Gears Of War 3 review

Gears Of War 3 review

Consider, if you will, the mighty Brumak. How fitting that the Gears bestiary should include a hulking, bipedal reptile. Strip away its gratuitous arsenal of machine-guns and rocket launchers – enough firepower to make the Earth resemble a planet-sized hunk of fruit with a bite missing – and the Brumak and Tyrannosaurus Rex could be cousins. Palaeontologists once peddled a view of dinosaurs as fabulously brawny creatures with walnut-sized brains. Many hold the Gears Of War series in identical regard.

Can you blame them? Marcus Fenix and his fellow COG soldiers boast lantern jaws, impregnable armour and necks with the sort of girth you only expect to ?find in an old-growth forest. Dazzling set-pieces and hyper-combustible action sequences bully their way into your brain’s pleasure centre using spectacle, the bluntest of all aesthetic instruments (why pick a lock when you can batter the front door down?). Then ?there’s the game’s rabid fan community. Each new ?photo of a fan’s COG-skull tattoo retweeted by ?Epic’s Cliff Bleszinski further reinforces Gears’ reputation as the game series for lunkheads.

Following a psychedelic, refreshingly non-gritty prologue dream sequence, Gears Of War 3 opens with Fenix waking aboard a sort of post-apocalyptic Noah’s Ark. The planet Sera is besieged by a newly evolved menace – the Lambent, a combustible breed of monster that makes the Locust from the previous games seem docile. Even the ocean has sprouted Lambent stalks that reach like gnarled tentacles from its choppy swells. A surviving remnant of COG soldiers has retreated to the ocean in warships, trying to survive long enough to devise a plan for rebuilding civilisation. Any thoughts of retaliation or heroism have long since been abandoned for the more pressing needs of survival.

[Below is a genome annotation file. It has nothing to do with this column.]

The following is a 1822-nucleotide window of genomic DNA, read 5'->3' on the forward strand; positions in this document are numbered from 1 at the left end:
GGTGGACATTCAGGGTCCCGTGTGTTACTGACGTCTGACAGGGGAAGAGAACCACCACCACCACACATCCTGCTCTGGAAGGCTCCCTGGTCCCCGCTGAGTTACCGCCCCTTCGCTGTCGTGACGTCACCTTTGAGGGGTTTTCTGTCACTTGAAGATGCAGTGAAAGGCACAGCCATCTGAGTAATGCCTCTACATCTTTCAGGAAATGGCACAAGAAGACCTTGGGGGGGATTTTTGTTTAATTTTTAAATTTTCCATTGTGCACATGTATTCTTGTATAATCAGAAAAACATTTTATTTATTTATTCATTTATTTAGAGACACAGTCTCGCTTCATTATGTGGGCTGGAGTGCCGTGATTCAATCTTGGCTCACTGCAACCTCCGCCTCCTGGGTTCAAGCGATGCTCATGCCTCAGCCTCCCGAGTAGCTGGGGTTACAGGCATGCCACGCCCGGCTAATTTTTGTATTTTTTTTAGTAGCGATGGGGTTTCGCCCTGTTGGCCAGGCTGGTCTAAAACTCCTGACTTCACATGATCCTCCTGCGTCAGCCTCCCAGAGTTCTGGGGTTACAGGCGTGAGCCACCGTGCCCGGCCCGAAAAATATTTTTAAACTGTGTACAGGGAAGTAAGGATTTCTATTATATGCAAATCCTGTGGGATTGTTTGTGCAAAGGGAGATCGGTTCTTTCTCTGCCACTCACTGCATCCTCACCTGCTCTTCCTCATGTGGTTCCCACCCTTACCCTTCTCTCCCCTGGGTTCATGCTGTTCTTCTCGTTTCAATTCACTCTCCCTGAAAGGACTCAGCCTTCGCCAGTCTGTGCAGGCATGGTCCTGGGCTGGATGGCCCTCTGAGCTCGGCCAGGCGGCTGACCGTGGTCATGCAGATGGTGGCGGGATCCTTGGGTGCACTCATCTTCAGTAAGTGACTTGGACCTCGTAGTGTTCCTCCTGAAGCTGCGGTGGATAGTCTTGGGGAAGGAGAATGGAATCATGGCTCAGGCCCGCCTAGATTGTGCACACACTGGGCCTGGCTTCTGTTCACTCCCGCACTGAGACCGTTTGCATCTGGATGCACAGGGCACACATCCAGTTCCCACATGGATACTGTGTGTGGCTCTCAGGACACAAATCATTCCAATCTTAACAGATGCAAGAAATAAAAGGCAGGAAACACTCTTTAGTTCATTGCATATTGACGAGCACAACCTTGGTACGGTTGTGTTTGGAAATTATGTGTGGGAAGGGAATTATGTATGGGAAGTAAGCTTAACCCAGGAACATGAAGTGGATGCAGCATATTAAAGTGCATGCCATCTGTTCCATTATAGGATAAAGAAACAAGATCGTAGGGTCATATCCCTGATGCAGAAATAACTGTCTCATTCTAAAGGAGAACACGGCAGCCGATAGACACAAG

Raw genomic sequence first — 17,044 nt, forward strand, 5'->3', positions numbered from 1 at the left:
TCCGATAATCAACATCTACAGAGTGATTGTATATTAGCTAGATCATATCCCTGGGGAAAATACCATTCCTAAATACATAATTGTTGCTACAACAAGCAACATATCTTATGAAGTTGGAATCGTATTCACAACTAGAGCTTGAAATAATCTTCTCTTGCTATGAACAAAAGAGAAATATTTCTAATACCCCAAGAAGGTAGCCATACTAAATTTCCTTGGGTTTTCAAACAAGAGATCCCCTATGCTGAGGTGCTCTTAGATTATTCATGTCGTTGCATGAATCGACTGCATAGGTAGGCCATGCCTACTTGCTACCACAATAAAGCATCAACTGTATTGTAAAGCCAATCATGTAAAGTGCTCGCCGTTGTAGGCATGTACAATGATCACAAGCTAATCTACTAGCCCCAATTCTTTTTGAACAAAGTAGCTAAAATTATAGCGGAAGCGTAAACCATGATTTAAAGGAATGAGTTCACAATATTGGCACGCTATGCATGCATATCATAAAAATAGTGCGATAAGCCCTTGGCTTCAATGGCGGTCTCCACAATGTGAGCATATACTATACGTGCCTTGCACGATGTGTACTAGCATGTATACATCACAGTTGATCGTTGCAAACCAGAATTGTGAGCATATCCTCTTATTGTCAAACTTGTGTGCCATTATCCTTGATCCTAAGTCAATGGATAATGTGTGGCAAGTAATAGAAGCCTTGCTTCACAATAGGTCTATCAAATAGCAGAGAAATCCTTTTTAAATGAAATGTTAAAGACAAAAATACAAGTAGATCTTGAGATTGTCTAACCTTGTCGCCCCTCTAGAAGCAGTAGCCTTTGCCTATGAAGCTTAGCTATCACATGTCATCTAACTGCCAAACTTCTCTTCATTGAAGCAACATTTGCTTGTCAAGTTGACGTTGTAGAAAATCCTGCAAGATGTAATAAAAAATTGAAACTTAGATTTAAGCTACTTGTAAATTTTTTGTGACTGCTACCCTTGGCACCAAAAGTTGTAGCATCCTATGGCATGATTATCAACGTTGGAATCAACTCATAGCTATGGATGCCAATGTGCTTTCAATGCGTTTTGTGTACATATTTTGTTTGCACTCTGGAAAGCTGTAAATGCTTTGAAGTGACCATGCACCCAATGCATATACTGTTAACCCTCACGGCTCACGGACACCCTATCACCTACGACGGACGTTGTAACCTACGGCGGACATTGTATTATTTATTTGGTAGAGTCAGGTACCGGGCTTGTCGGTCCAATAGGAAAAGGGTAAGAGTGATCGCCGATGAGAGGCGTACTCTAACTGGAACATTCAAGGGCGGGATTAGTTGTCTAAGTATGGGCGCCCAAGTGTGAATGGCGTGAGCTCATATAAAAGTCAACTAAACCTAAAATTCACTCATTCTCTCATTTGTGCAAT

Gears 3 makes use of environmental storytelling ?to powerful effect. As you move through the ship’s creaking hull, the amount of care lavished on its smallest details makes the Normandy from Mass Effect seem personality-starved by comparison. A pair of ancient-looking arcade cabinets take on an odd poignancy when viewed as a means of killing time while aboard a doomed, drifting vessel. The cushions on a leather couch have gone hopelessly flat, their stuffing pokes out of creases that burst open years ago. One soldier chides another for “ruining the crossword” by neglecting to write his answers on a separate sheet of paper so the puzzle can be recycled by others.

Players who prize evisceration over exploration needn’t worry. Even in scene-setting moments such ?as these, you can always rely on a fevered skirmish ?just around the bend. Likewise, pacing benefits from Epic’s decision to minimise the stretches of dead air that plagued Gears 2 as Fenix moved torpidly through a ?level with his finger wedged in his ear.

When the Lambent (or, in COG shorthand, ‘glowies’) finally arrive, it becomes clear that Epic has gone beyond a simple cosmetic refresh. The combustible, glowing-yellow Imulsion coursing through their bodies fundamentally alters the gameplay rhythm of the Gears experience. As the tentacles of mutated Lambent fire explosive globs of Imulsion over the top of cover, action takes on a more frenetic pace. Gone are the days of hunkering down, all but invincible, behind a chest-high wall and blind-firing your way to victory. Fighting the Lambent requires decisive movement and mastery of the evasive dive-roll.

If you’re playing the campaign in co-op, the squad must focus its fire on the mutated tentacles to remove the explosive projectile threat before shifting focus to the head. A press of the left stick while aiming drops a marker on the targeted enemy, so squadmates know what to prioritise. If you kill everything but the head, it will slither across the ground to hunt you down and exact revenge. The freedom these Lambent mutations allow Epic in reshaping combat for up to four players makes up for any gravitas the game loses by pitting its heroes against big, glowy monsters. The Al-Qaeda stand-ins of other shooters just aren’t as flexible a foe.